Taxpayer Bill of Rights: #7, The Right to Privacy


Notice: Historical Content

This is an archival or historical document and may not reflect current law, policies or procedures.

FS-2016-15, March 2016 

In 2014, the Internal Revenue Service adopted the Taxpayer Bill of Rights (TBOR), which is a set of 10 fundamental rights every taxpayer should be aware of when dealing with the IRS. It is a cornerstone document providing the nation’s taxpayers with a better understanding of those rights.

In 2015, Congress added those same rights to the Internal Revenue Code. The code now requires the IRS Commissioner to ensure IRS employees are familiar with and act in accordance with the TBOR. The IRS continues to highlight these fundamental rights for taxpayers, as well as sharing them extensively with IRS employees.

A list of your rights as a taxpayer and IRS obligations to protect them can be found in IRS Publication 1, Your Rights as a Taxpayer.

It includes The Right to Privacy.

Taxpayers have the right to expect that any IRS inquiry, examination, or enforcement action will comply with the law and be no more intrusive than necessary, and will respect all due process rights, including search and seizure protections and will provide, where applicable, a collection due process hearing.

What you can expect:

  • There are limits on the amount of wages that the IRS can levy (seize) in order to collect tax that you owe. A portion of wages equivalent to the standard deduction combined with any deductions for personal exemptions is protected from levy.
  • The IRS cannot seize certain personal items, such as necessary schoolbooks, clothing, undelivered mail and certain amounts of furniture and household items. Additionally, the IRS cannot seize your personal residence without first getting court approval, and it must show there is no reasonable alternative for collecting the tax debt from you.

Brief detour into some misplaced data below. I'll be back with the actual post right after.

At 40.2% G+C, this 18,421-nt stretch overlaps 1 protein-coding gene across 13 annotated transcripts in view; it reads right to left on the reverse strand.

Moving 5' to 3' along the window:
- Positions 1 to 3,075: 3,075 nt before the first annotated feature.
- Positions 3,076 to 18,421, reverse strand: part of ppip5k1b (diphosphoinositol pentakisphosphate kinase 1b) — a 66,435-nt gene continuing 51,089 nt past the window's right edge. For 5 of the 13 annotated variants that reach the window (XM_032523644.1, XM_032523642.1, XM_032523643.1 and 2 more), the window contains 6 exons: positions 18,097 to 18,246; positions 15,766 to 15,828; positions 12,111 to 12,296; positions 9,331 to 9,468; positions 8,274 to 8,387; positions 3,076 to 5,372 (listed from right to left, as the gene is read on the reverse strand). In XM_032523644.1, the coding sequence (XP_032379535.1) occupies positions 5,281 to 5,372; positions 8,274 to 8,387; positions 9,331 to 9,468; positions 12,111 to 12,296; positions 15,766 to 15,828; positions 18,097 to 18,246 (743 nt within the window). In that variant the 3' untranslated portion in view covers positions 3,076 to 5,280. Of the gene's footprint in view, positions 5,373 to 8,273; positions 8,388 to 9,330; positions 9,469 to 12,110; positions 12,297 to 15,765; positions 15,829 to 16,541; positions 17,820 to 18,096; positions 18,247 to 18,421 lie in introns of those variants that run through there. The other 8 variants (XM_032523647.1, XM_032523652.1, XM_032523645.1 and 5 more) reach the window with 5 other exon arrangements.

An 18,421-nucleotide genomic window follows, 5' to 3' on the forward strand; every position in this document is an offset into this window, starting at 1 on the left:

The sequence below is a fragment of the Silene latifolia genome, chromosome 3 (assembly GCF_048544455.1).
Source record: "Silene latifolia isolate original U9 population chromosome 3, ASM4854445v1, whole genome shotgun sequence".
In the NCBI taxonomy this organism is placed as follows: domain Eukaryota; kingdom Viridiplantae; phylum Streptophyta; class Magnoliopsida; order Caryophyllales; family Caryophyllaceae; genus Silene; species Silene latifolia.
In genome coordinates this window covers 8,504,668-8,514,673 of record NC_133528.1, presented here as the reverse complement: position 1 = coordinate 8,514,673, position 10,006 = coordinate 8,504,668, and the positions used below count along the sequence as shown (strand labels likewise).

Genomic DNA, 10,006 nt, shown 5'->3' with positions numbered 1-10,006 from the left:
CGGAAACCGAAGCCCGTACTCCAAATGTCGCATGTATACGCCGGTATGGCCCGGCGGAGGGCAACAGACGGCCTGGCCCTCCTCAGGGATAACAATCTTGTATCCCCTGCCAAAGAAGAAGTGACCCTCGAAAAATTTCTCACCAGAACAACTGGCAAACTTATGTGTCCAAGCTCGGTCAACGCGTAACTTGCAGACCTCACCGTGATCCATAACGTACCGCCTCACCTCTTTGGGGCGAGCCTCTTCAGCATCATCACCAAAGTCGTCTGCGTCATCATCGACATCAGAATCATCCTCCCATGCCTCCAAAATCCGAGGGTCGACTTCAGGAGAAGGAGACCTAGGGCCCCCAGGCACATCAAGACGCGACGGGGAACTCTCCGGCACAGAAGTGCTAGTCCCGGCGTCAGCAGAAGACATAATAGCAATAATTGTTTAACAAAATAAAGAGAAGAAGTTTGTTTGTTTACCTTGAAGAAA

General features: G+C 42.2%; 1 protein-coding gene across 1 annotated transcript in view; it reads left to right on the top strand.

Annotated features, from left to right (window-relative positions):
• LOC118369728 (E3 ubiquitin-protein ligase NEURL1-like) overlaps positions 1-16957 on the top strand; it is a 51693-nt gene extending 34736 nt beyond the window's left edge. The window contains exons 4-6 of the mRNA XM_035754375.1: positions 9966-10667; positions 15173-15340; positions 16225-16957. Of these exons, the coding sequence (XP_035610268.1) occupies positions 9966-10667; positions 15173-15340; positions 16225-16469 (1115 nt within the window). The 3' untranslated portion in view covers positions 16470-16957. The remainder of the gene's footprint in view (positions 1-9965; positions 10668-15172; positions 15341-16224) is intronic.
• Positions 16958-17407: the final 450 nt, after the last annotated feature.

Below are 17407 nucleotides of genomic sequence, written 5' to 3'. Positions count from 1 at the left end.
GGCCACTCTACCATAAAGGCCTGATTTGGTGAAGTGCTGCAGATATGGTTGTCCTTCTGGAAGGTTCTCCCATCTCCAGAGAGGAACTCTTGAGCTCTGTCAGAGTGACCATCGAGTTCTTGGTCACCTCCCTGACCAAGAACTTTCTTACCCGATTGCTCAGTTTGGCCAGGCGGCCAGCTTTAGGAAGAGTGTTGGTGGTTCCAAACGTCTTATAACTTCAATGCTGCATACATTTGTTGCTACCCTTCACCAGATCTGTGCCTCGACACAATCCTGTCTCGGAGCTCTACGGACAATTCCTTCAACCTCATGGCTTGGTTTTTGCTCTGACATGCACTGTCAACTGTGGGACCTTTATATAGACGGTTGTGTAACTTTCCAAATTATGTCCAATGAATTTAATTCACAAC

• If you submit an offer to settle your tax debt, and the offer relates only to how much you owe (known as a Doubt as to Liability Offer in Compromise), you do not need to submit any financial documentation.
  • The IRS should not seek intrusive and extraneous information about your lifestyle during an audit if there is no reasonable indication that you have unreported income.
  • During a Collection Due Process hearing, the Office of Appeals must consider whether the IRS’s proposed collection action balances the overall need for efficient collection of taxes with your legitimate concern that the IRS’s collection actions are no more intrusive than necessary.
  • More information about the IRS Privacy Policy is available online.

To find out more about the TBOR and what it means to you visit:

In addition to the Taxpayer Bill of Rights, the IRS is committed to ensuring that your civil rights are also protected. Taxpayers are not subjected to discrimination based on race, color, national origin, reprisal, disability, age, sex (including sexual orientation and pregnancy discrimination), religion or parental status in programs or services conducted by the IRS or on its behalf. If a taxpayer believes he or she has been discriminated against, a written complaint PDF can be emailed to or mailed to the IRS Civil Rights Division.  

The IRS also has a robust source of tax information available to Spanish-speaking taxpayers online at In addition to English, versions of Pub. 1, Your Rights as a Taxpayer, are also posted online at in Spanish, Chinese, Korean, Russian and Vietnamese. By making this important publication available in multiple languages, the IRS hopes to increase the number of Americans who know and understand their rights under the tax law. Additionally, the IRS has programs in place to assist taxpayers with limited English proficiency and to provide reasonable accommodations for taxpayers with disabilities.

Additional IRS Resources